So you want a car to tool around the city in, preferably something small to spare you the bulk and expense of an SUV. You're young, or more importantly, young at heart, which means you're looking for something with a dash of sporty flavor. You don't have a whole lot of cash, which means you'd like something on the economical side. Every once in a while you spend more than you should at Target or for oversize plastic playthings at Toys "R" Us, meaning that you need more than just the conventional trunk that a sedan offers.
So what kind of car would you get? We'd highly suggest a compact wagon. Carmakers are realizing the usefulness of four-door cars with the addition of what is essentially a really big trunk. Wagons are on the rebound from their homely, dowdy image of the past few decades and are hip again, thanks to a slight backlash from the SUV glut. People are realizing that they can have a ride with almost as much cargo capacity but without the headaches associated with a truck-based vehicle, namely a rough ride, poor gas mileage and more mass than necessary.
An influx of sport wagons as rendered by luxury carmakers started the "cool wagon" trend: consider the Lexus IS 300 SportCross, the Audi A4 Avant, BMW 325i Sport Wagon and Mercedes-Benz C320 Sport Wagon. Well, the vast majority of consumers can't afford these fancy brands, so other carmakers are offering a number of fun, fast and easy-on-the-wallet wagons to carry you, your brood and your belongings to your destination.
The cars assembled here have all the functionality of a station wagon along with the personality of a sporty compact car. The group included the 2002 Ford Focus ZX5, 2001 Chrysler PT Cruiser Limited, 2002 Mazda Protegé5, 2002 Subaru Impreza Outback Sport, 2002 Suzuki Aerio SX and the 2003 Toyota Matrix XR FWD to compete in this comparison test.
As with other comparison tests we conduct, we asked our ever-willing editors to determine which car is the best. Each car was evaluated based on price, feature content, performance, a 23-point evaluation and subjective ratings which cars our editors would put in their own garages and which ones they would recommend to others.
We drove them around town and on highways, up curvy mountain roads and around tight parking lots. We clambered aboard to see which offered the most rear-seat comfort, and judged which would allow the most thrills should you find a nicely banked decreasing-radius freeway on-ramp on your daily commute.
So sit back and allow us to take you on an enjoyable ride through the environs of Southern California in these stylish, affordable machines.
Sixth Place - 2002 Suzuki Aerio SX
The Aerio is a recent addition to Suzuki's lineup. It debuted for 2002 as a replacement for the Esteem economy sedan. The SX is the wagon version. For consumers on a strict budget, this might be a car to consider; the SX starts at just $14,999 and our test car was the least expensive of the six hatchbacks in the test. However, the Aerio comes up short in many other areas, and we felt the other cars were better overall choices.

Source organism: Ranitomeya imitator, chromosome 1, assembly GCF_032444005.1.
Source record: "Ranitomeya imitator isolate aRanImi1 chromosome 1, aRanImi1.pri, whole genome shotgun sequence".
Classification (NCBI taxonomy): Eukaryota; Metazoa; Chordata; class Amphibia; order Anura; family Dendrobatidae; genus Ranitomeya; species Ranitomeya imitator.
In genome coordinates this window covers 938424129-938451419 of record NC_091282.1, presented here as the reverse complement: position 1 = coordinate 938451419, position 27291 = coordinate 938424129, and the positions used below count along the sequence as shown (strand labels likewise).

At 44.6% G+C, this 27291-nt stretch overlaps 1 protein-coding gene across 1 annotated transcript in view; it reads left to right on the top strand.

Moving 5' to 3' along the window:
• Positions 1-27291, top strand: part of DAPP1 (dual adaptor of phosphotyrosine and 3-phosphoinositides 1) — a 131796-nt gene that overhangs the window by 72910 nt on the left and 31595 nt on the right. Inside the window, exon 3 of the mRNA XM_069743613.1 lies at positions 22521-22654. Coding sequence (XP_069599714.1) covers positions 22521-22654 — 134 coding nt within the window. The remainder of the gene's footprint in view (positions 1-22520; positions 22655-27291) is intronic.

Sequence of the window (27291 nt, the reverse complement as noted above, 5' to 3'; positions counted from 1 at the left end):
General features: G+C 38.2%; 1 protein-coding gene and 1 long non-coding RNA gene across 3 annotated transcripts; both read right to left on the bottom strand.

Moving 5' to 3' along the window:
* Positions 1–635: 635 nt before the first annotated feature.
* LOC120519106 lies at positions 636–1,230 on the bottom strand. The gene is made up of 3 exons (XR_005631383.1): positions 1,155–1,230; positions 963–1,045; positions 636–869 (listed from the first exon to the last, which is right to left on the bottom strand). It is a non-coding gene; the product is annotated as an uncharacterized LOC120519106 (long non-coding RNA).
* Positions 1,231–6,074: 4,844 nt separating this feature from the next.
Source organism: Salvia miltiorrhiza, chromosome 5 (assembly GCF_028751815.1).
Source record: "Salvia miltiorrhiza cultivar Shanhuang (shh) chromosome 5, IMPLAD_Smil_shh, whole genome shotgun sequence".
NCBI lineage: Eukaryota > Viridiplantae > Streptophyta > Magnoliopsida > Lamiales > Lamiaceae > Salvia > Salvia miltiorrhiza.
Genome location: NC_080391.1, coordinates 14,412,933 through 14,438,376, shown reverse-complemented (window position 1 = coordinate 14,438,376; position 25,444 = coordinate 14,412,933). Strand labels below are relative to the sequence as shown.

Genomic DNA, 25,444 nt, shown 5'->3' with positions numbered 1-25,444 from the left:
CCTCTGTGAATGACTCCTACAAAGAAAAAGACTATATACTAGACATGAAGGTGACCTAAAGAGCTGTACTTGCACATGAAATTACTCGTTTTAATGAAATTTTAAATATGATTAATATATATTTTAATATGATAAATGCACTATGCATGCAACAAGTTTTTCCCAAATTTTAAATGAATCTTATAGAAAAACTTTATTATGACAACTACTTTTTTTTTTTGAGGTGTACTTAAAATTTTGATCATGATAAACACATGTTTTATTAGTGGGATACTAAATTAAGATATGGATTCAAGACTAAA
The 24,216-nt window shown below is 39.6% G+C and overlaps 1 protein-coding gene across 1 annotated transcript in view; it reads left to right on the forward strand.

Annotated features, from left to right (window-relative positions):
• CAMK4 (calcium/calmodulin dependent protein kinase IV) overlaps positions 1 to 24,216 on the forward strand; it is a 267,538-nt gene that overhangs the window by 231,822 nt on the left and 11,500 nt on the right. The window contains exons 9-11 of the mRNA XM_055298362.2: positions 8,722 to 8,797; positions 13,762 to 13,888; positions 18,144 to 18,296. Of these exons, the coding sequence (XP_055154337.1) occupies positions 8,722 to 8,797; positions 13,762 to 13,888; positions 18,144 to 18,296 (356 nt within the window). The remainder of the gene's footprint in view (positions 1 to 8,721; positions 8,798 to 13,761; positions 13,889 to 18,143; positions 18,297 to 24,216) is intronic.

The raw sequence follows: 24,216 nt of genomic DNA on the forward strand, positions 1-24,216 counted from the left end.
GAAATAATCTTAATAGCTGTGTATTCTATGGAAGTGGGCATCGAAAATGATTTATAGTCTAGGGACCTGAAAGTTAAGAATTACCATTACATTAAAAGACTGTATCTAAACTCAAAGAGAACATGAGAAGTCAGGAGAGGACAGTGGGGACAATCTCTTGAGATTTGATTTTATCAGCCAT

With 141 horsepower from its 2.0-liter inline four (that figure goes up to 145 for 2003 models), the Aerio boasted the second-highest power output of the test. At the track, our Aerio went from zero to 60 mph in 9.1 seconds, just a tenth slower than the fastest vehicles in the test. The five-speed manual transmission of our test car was easy to shift, and overall, the Aerio earned the best editor-assigned scores for engine and transmission performance.
Unfortunately, our test car lacked ABS, and this hurt its ability to stop quickly. The shortest distance our driver could obtain when stopping from 60 mph was 156 feet, considerably longer than all the other cars in the test. If you're purchasing an Aerio, we recommend paying extra to get the antilock brakes.
Given the vehicle's tall profile, the Aerio does a reasonable job of controlling body roll when cornering. In terms of driving enjoyment, it is well off the pace of the Focus and Protegé5, but it isn't any worse than the Matrix or the PT Cruiser, the top vehicles of this comparison test. We didn't like the Aerio's steering, however. It has too much resistance to driver inputs, kicks back over bumps and occasionally feels twitchy when driving on the highway.
Inside, the Aerio offers up a distinctive dash design. The audio head unit is mounted up high for easy access and the traditional gauge cluster has been replaced with a small electronic display. Though similar in concept to the one used in the Honda S2000 roadster, we found the tachometer, fuel and coolant temperature gauges hard to read.
In terms of interior materials, the Aerio earned the lowest score of the six vehicles. There is very little in terms of soft-touch surfaces, and the door-mounted armrests lack padding for comfort. As one of our editors noted, "The Aerio's feeling and appearance of quality is less than any of the others. The dash is hollow-sounding when rapped upon and many of the controls have a chintzy feel to them."
Another problem was the Aerio's lack of interior storage space. There isn't a center console bin and the door pockets are slim and shallow. Unless you use the cupholders, there isn't any convenient space to place small items such as cell phones or keys.
In terms of passenger accommodations, the Suzuki offers plenty of headroom for both front and rear passengers thanks to its high roofline. Entry and exit to the backseat are better than most, and the rear seat has a fold-down center armrest with two cupholders (this feature was discontinued for 2003). Farther back, the Aerio's cargo area has a useful under-floor storage system with a huge center tray and a removable bucket.